Self-developed bit for horses
To facilitate saliva sampling, Chalmers has refined the method by producing a special bit for horses.
“When we discovered that we could use saliva to measure the biomarker, we wanted to investigate how the biomarker changes during a training session when the strain on the joint increases. That is why we at Chalmers have designed and constructed a bit with space for sampling tubes. The bit collects the saliva while riding or driving the horse. This enables us to collect samples in a simpler way and that the training session can be completed without a major interruption to take a sample”, says Moa Lord.
“This bit and the ability to detect the biomarker in saliva is the basis for a completely new diagnostic method, there is no one who has done something similar before. The current test tubes in the saliva collection bit work well. But we are working for the long-term goal of implementing an electronic graphen sensor e in the bit, which can provide continuous measurement values of the biomarker and test results directly on site. This would enable the horse owner from home to consult with a veterinarian and follow the development of the disease and act by working preventively to eliminate incipient disease”, says Magnus Karlsteen.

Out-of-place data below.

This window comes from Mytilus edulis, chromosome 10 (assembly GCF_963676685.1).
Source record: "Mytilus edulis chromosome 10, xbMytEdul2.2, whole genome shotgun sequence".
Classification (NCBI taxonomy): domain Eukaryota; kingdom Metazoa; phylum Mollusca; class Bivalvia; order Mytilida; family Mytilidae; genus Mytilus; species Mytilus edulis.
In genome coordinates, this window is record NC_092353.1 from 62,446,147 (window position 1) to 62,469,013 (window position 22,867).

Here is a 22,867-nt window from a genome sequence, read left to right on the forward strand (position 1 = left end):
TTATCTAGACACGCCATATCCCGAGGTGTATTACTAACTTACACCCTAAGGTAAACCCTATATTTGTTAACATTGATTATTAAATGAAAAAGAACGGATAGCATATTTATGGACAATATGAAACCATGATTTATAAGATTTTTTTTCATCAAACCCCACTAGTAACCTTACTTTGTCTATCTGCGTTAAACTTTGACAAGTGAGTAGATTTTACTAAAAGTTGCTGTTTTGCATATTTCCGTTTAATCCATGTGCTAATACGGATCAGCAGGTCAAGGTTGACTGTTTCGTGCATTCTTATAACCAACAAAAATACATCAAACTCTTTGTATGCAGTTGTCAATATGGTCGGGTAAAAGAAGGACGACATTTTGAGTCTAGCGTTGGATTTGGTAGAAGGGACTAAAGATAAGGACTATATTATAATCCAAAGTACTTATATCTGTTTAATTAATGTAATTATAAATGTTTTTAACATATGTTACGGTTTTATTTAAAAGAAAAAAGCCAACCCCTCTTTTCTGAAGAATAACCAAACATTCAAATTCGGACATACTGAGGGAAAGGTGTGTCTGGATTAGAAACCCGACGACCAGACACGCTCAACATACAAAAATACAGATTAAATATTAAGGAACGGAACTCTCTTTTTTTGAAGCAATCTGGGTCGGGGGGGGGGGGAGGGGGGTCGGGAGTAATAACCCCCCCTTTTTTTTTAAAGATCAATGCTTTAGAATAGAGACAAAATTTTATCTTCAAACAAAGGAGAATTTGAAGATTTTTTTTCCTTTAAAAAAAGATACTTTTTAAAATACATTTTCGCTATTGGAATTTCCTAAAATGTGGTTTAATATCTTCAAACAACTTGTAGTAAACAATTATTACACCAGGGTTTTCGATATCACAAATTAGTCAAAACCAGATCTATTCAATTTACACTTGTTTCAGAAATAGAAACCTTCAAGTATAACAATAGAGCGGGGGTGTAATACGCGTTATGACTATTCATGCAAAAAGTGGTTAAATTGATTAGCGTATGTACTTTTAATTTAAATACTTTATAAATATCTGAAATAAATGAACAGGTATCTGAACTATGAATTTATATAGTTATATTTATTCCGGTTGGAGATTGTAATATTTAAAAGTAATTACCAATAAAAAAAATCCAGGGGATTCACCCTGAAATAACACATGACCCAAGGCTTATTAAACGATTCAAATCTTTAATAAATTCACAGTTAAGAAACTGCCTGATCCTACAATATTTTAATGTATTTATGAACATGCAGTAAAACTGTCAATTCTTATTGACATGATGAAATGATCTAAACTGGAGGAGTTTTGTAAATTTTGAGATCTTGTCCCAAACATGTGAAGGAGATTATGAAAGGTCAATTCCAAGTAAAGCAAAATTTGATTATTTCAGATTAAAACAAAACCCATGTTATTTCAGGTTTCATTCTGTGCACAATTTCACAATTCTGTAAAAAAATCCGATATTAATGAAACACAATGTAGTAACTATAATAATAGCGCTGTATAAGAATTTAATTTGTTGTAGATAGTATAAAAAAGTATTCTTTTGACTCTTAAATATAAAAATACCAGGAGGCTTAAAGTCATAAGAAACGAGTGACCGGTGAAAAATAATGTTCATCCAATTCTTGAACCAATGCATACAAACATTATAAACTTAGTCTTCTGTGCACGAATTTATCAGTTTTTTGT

“Considering that a large number of competition horses develop osteoarthritis, the bit is important for the preventive work. Being able to measure the biomarker in saliva means that we can measure the effect of training when the horse runs and rides on different surfaces and at different paces. Then you can tailor training programs that will not harm the joints and hopefully it can result in fewer horses developing the disease”, says Eva Skiöldebrand.
Continued funding of the project
Moa Lord’s project "Can we use saliva to detect osteoarthritis in the horse?" has been part-financed by the Health Engineering Area of Advance at Chalmers. At the beginning of 2022, The Swedish Association for the Protection of Animals granted funding to investigate the presence of pain biomarkers in the saliva of horses. “The presence of pain biomarkers in saliva can provide an enormous amount of information about the horse's pain status and we are incredibly grateful for this research money”, says Eva Skiöldebrand.